RHYS LEWISHOLD ON TO HAPPINESS: Accompanied by a simple stripped-back guitar, Hold On To Happiness presents Rhys Lewis’ soulful vocals at the forefront, instantly gripping the listener from the very first note. Produced by Rhys working alongside Aidan Glover, the track was recorded straight to tape at their studio in South London. Speaking about the track, Rhys explained: “We’re simple creatures at heart, I don’t believe we need a lot to be happy, but we live in a complicated world now that seems to make us focus more on the things we don’t have than the things we do. Social media makes people fall into that trap, and I’ve realised how damaging it is. Life just happens, and it’ll pass you by if you let it. So, I’m trying to stay more in the present, to be truly there when the moment’s golden, to make memories I’ll reminisce not regret.” The sentiments behind the song, as well as the idea of holding onto happiness, are worthy indeed, and delivered in a humble fashion that allows the listener to really take in the song’s meaning. Its unflashy, yet compelling… emotionally honest and socially astute. Lewis’ vocals are fragile, and semi falsetto, while the acoustic backdrop compliments them beautifully. It’s a song to enjoy and put into action.
Rating: 3.5 out of 5

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Tarantina

TARANTINAHEAL: GRAMMY® Tarantina releases her new single Heal through Quite Crafty. Written and co-produced by Tarantina and Tommy Sheen, the track is an incredibly emotive and stark track that highlights her incredible vocal prowess. Commenting on the track herself, Tarantina explained: “Events can leave an emotional stain on a place, Heal is about trying to live with those ghosts.” The starkness is disarming. There’s a sombre, solitary piano arrangement that’s barely there, yet beautifully emotive. While Tarantina’s vocals have a yearning and sense of loss that somehow finds hope amid the pain. It’s a record about healing. But it’s equally a lament for a lost relationship. And the emotional intensity is impossible to ignore. It’s cinematic. Heal is the second track from the self-taught singer, multi-instrumentalist, producer and videographer’s second EP Organs, which is set for a spring release.
Rating: 4 out of 5

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Teenage Fanclub

TEENAGE FANCLUBEVERYTHING IS FALLING APART: Teenage Fanclub have released a new single, Everything Is Falling Apart, which marks the Scottish indie band’s first new track since the departure of co-founder Gerard Love last year, following a ‘sadly unresolvable difference of opinion’ concerning the group’s touring schedule. Fortunately, the signature sound doesn’t seem to have departed with him. This is a classic indie anthem that marries downbeat lyrics with toe-tapping instrumentals. The guitars, in particular, have that classic indie vibe, while the beats are toe-tappingly good. The hazy vocals add a slacker vibe that’s instantly recognisable as a Teenage Fanclub record, meaning that the core fanbase will welcome the song with open arms. Whether or not the track will generate much appeal beyond the fan-base is debatable, but as a throwback to the classic 90s indie scene, this ticks all the right boxes and offers up an immensely satisfying, albeit lyrically sobering, listen.
Rating: 3.5 out of 5

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Sting and Shaggy

STING AND SHAGGYJUST ONE LIFETIME: In a week where songs and videos seem to have got overtly political, Sting and Shaggy team up for another rumination on the current global scene. And while the tone is upbeat, with easygoing melodies and a slick mix of pop and calypso, the message is undeniably serious. Lyrics include “unite the world and survive” and “the time has come a reckoning, we all knew it was coming”. That’s not to say there isn’t the odd surreal moment, such as “the walrus smoked a cigarette, he claimed it was his last”. But the central ideology of there being one life to live, is worth remembering when contemplating issues such as war, global warming, displacement, refugee crisis and political corruption. The trick here, however, is that rather than hammering it home, the upbeat vibe, toe-tapping melodies and easygoing nature of the song, make it easy to nod along to while slowly considering the meaning behind it. The song is taken from 44/876, the collaborative album inspired by Sting and Shaggy’s mutual love for Jamaica, which was released in April 2018. Since its release, the pair have enjoyed chart success around the world as well as taking their collaboration on tour in North America, South America and Europe to critical acclaim.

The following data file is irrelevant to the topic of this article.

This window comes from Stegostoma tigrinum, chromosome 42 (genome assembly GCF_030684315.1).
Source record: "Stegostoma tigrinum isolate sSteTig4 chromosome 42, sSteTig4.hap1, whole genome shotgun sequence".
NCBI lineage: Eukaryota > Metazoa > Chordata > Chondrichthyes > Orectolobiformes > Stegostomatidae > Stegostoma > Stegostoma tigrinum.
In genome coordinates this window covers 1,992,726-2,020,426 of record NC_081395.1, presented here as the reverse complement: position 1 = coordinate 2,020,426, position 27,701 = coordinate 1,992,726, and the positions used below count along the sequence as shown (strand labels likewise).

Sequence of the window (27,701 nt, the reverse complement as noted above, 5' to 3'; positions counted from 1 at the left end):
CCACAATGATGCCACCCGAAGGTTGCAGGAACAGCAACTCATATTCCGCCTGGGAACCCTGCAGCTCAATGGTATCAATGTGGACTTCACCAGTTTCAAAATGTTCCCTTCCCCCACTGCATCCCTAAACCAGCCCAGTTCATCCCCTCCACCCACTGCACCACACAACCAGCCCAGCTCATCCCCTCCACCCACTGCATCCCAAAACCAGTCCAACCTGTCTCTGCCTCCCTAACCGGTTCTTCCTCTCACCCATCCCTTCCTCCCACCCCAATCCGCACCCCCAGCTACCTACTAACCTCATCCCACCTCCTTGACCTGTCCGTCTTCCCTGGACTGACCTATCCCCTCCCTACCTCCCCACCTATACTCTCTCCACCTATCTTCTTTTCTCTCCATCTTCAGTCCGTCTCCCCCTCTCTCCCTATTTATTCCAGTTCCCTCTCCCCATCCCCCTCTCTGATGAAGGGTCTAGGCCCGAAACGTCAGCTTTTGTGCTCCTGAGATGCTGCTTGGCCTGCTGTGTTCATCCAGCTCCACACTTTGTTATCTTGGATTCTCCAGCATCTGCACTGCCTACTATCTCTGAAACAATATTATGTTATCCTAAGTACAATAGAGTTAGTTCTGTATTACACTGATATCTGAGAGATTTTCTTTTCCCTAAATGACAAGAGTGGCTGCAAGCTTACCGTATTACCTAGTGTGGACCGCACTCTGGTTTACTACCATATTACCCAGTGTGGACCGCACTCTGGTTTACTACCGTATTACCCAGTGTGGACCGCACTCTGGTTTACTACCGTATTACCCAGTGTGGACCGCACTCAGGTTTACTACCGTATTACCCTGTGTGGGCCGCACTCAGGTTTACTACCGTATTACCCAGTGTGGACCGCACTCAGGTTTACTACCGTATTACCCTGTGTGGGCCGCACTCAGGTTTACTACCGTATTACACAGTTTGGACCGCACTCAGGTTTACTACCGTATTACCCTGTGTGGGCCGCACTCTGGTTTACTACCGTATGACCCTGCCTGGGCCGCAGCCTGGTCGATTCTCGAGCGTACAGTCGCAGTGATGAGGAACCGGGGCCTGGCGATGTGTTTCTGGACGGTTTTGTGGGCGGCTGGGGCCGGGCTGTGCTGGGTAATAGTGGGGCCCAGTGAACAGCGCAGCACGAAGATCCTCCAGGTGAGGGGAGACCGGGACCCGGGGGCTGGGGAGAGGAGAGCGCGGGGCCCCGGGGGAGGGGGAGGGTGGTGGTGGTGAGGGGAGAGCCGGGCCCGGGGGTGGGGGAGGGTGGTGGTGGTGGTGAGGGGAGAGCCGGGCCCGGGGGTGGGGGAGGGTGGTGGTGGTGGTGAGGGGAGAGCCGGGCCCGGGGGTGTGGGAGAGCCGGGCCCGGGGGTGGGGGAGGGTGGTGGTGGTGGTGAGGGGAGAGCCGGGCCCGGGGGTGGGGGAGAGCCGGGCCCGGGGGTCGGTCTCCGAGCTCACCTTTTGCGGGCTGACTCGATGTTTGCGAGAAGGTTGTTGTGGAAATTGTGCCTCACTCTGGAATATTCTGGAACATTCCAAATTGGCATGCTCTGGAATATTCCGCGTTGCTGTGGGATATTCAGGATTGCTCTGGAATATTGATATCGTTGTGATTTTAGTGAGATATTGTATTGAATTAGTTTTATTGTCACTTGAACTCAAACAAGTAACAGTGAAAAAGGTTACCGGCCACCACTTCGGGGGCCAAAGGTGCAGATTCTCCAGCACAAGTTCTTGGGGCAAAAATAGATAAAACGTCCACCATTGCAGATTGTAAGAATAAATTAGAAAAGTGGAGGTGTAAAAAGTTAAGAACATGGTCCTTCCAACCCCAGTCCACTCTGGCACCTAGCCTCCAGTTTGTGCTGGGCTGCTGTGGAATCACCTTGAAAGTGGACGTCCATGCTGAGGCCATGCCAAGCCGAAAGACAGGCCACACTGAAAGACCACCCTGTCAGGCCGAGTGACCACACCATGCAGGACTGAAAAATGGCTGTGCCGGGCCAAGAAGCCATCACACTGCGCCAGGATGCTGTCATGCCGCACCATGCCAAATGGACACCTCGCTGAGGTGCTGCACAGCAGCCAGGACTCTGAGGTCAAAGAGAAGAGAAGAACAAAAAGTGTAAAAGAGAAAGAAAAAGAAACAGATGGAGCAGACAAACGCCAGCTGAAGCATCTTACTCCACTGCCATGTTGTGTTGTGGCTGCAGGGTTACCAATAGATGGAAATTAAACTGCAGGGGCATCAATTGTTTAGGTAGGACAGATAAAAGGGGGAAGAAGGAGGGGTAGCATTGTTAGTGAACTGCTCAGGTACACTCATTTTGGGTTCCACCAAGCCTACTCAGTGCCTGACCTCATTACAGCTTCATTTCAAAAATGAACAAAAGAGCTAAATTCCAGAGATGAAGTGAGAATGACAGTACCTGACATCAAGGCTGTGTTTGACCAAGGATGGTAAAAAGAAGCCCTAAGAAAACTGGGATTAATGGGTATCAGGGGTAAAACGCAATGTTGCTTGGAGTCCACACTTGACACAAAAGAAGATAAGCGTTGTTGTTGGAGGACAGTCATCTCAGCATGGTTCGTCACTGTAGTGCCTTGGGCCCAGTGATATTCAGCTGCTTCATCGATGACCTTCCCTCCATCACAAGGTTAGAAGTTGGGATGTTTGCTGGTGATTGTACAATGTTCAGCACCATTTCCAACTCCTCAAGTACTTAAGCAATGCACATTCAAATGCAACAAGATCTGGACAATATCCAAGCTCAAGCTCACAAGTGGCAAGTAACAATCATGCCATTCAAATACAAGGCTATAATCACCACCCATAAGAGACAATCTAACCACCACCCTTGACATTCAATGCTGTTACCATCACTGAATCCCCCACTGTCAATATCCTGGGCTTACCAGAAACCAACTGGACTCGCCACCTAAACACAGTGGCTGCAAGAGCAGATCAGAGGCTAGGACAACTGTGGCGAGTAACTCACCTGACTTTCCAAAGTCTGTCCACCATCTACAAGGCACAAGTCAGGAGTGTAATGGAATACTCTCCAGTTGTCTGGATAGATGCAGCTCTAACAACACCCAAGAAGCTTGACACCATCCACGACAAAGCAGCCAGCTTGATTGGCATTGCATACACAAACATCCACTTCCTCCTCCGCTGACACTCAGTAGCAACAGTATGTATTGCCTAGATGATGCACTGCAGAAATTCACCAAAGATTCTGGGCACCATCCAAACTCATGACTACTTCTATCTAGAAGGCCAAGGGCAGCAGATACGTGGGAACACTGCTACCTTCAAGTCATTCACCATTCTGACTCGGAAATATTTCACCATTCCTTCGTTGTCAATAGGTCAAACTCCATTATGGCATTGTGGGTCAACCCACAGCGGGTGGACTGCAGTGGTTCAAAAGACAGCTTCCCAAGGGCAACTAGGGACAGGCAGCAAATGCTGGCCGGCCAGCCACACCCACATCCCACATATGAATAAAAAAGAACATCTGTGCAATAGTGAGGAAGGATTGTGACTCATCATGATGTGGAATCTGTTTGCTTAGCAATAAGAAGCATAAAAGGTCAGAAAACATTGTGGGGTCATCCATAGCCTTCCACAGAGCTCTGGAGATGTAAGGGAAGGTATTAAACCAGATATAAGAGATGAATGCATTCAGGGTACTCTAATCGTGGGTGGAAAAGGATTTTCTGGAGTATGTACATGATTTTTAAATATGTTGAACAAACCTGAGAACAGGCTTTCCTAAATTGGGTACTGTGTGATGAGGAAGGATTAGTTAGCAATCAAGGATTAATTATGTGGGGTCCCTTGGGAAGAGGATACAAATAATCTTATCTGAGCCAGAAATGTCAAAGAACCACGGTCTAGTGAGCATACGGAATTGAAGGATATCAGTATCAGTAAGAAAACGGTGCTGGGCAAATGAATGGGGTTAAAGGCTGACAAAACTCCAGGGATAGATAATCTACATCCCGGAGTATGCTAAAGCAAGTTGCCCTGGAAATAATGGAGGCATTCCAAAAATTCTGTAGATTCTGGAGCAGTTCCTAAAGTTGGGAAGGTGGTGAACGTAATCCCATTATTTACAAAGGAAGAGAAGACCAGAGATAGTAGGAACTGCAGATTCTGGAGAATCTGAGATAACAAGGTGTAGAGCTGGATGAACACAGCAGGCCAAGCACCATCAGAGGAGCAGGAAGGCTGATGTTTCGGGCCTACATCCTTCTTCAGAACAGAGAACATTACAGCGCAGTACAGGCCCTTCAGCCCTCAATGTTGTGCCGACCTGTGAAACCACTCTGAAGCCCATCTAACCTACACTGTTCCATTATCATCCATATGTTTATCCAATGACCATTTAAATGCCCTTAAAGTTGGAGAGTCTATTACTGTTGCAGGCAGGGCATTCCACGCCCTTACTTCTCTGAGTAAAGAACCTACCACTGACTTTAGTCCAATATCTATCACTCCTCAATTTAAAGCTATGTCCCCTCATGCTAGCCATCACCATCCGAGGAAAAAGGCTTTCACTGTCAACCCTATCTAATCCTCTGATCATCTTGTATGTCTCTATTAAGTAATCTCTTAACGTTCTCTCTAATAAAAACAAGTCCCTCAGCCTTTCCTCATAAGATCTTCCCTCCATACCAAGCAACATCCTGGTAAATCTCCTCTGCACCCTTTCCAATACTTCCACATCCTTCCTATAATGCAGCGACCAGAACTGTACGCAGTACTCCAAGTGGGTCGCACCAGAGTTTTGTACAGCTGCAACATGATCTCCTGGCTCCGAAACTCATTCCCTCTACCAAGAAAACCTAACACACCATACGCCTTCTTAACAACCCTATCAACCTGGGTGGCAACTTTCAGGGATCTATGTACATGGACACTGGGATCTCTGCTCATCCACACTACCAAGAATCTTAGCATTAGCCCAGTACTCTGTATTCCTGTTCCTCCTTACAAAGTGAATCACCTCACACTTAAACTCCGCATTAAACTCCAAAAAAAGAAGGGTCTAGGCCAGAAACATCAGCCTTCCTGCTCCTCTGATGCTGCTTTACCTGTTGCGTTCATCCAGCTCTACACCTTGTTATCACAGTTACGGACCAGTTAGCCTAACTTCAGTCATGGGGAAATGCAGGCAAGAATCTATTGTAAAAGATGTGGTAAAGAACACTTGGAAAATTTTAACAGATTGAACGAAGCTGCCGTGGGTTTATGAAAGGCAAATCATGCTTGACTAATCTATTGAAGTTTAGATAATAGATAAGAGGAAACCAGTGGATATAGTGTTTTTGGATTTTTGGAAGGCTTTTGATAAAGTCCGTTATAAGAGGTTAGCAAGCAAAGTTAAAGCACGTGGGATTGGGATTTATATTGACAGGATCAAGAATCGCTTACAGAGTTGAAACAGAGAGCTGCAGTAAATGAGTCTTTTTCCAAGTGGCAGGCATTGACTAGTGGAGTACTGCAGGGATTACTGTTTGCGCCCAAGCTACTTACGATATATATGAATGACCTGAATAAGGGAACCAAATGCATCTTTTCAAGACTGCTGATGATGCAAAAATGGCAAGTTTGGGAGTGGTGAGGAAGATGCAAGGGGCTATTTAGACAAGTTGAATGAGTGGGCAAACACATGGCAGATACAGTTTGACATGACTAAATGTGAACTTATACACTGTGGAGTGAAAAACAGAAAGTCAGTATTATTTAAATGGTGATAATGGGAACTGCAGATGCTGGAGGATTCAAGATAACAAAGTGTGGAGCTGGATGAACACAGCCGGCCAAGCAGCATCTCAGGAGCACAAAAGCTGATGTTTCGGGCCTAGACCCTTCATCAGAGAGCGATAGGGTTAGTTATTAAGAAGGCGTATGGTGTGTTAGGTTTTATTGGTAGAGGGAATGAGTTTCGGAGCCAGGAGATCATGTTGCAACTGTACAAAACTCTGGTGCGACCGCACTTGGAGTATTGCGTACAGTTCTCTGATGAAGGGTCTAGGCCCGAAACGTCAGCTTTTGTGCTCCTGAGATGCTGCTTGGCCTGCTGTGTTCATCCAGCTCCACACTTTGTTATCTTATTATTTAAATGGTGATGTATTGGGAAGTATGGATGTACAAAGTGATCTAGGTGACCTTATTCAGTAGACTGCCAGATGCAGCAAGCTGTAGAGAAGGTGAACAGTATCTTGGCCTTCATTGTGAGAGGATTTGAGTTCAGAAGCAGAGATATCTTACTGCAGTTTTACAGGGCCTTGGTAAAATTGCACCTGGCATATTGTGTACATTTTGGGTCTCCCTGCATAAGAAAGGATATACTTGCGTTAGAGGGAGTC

Rating: 3.5 out of 5

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Orville Peck, Turn To Hate

ORVILLE PECKTURN TO HATE: Masked enigmatic country crooner Orville Peck has dropped another new single, Turn to Hate, taken from his upcoming debut LP, Pony, which is due March 22 via Sub Pop. Turn to Hate is a song about Orville’s struggle in keeping his resentment from building into hatred. A continuous battle between embracing the strength and freedom of being an outsider and the inevitable struggle of wanting normalcy and familiarity – Orville’s dilemma as a cowboy. He sings about having to constantly repair situations in his wake, and fighting with himself over his decision making. To stay or go; to cry or not; whether to leave without saying goodbye in order to soften the blow; And all the while wishing someone would tell him that they “can’t stay” – to make the decision for him. In the words of Orville himself: “Turn to Hate is essentially a song about the anxiety that comes with being on the outside of things. Treading the line between existing as a loner but not letting that solitude turn into resentment. All that wrapped in a good ole’ country stomping barn-raiser!” The song has a country rock twang to it, which is appealing, while the vocals have a similarly to Lloyd Cole in his prime, with a touch of Johnny Cash. It’s an empowering listen, born from self doubt, that is oddly inspiring. Orville’s debut album, Pony, promises to deliver a diverse collection of stories that sing of heartbreak, revenge and the unrelenting tug of the cowboy ethos. Warm lap steel guitars and echoing drums move through dreamy ballads and sometimes near frantic buzzsaw tunes – all the while paying homage to his country music roots
Rating: 3.5 out of 5